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These astronomical sums that cities pay to host the Tour de France

French municipalities are fighting to host the Tour de France. However, his passage is very expensive. Explanations.

With around 1 billion viewers in 190 different countries, the Tour de France is the third most followed sporting event in the world. Almost all French towns, no matter how small, remember the passage of the Grande Boucle, one summer day, through their streets. And the greatest pride is to welcome the start or finish of a stage of the Tour. Since 1947, only 750 municipalities have had this privilege, including some foreign ones. And for good reason: being a stopover town is expensive.

On average, more than 200 cities send their applications each year. They know the price of Amaury Sport Organization, which organizes the Tour de France: around 80,000 euros for a stage start, 120,000 euros for a finish and 160,000 euros for both that time. For a Grand Départ, the bill is even steeper and runs into millions of euros. For small municipalities, these sums are very high, especially since we must add the maintenance or renovation of roads, the installation of several kilometers of barriers, logistics… All these services also cost several tens of thousands of euros.

But the municipalities are not alone in this; They have to assume this cost: they are often helped by local communities (conurbations, departments, regions) which also benefit from the economic spin-offs of the transition of the Tour. Indeed, town halls do not unconsciously ruin themselves: the Tour de France brings in much more money than it costs the towns through which it passes.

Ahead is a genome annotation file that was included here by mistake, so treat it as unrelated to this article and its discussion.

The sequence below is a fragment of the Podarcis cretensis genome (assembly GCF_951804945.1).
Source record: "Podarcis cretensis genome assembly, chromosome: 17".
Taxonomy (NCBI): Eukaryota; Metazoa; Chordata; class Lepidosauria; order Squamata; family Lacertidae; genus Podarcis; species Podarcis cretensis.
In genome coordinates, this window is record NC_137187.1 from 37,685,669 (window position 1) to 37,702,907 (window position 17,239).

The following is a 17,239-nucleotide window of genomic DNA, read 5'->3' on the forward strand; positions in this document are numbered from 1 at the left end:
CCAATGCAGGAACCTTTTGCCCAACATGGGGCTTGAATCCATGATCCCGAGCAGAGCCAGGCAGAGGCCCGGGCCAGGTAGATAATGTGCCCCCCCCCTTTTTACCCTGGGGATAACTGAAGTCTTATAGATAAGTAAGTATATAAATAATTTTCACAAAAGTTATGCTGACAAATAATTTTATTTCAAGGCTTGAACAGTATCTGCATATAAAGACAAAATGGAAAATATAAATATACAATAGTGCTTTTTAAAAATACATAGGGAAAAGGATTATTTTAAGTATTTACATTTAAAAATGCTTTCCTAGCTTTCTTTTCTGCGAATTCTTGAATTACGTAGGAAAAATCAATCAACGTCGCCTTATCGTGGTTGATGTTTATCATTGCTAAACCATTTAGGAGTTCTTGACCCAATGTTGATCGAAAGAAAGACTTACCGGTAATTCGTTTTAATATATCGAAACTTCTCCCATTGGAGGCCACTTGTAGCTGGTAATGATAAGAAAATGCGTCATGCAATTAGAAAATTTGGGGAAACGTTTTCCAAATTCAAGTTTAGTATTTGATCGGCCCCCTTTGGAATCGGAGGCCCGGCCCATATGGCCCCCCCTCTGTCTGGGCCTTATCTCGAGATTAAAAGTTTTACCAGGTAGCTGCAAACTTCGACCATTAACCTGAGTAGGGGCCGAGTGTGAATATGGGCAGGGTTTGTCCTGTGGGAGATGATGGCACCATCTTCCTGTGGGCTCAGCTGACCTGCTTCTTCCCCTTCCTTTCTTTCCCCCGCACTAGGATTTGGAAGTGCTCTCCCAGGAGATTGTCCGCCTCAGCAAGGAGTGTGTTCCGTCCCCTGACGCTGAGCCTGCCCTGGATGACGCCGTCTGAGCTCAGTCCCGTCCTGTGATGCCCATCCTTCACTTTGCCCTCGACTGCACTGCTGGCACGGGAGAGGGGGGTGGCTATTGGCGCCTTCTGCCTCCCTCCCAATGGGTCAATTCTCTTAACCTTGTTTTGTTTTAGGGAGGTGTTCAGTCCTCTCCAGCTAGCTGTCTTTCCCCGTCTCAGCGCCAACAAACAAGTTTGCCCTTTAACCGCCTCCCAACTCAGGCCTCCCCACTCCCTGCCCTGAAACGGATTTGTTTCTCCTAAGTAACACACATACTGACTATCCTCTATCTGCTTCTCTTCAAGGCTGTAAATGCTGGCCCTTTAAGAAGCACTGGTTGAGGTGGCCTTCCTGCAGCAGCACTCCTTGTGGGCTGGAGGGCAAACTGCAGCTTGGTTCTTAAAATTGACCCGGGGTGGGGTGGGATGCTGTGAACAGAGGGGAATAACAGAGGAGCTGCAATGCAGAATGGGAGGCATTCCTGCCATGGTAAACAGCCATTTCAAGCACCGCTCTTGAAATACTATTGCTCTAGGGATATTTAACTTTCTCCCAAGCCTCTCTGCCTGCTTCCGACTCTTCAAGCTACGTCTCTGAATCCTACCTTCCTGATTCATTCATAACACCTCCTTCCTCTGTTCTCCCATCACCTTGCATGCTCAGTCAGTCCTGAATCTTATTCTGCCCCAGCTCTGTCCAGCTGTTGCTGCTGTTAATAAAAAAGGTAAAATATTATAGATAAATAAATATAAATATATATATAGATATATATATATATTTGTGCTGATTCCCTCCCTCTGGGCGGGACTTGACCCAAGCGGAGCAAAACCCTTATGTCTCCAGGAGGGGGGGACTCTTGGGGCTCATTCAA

Nicolas Isnard, mayor of Salon-de-Provence, explained in 2017 in an article on BFMTV: "The economic and media benefits are much greater than that of the previous year. the investment made. The Tour organizer estimates that each visitor spends on average on the same day up to 100%. 30 euros on site. The Tour is also a fantastic advertisement; for the town, its heritage, its landscape and therefore its tourism. Clearly, the passage of the Grande Boucle is an investment to boost tourism and trade.

The town of Albi, which hosted the Tour de France for three days in 2019, had ordered ; a study to measure the benefits of the Grande Boucle passages. The city had paid out exactly 501,899 euros in total. 300,000 euros were awarded. paid at ASO. Albi was indeed city ​​of arrival and departure and also accommodated a day of rest in between. And the municipality spent 201,899 euros for logistics and entertainment. But the event paid off three times more money than it cost: 1.548 million euros were spent. spent by spectators during their passage. Enough to make the investment quite profitable.

Teilor Stone

By Teilor Stone

Teilor Stone has been a reporter on the news desk since 2013. Before that she wrote about young adolescence and family dynamics for Styles and was the legal affairs correspondent for the Metro desk. Before joining Thesaxon , Teilor Stone worked as a staff writer at the Village Voice and a freelancer for Newsday, The Wall Street Journal, GQ and Mirabella. To get in touch, contact me through my teilor@nizhtimes.com 1-800-268-7116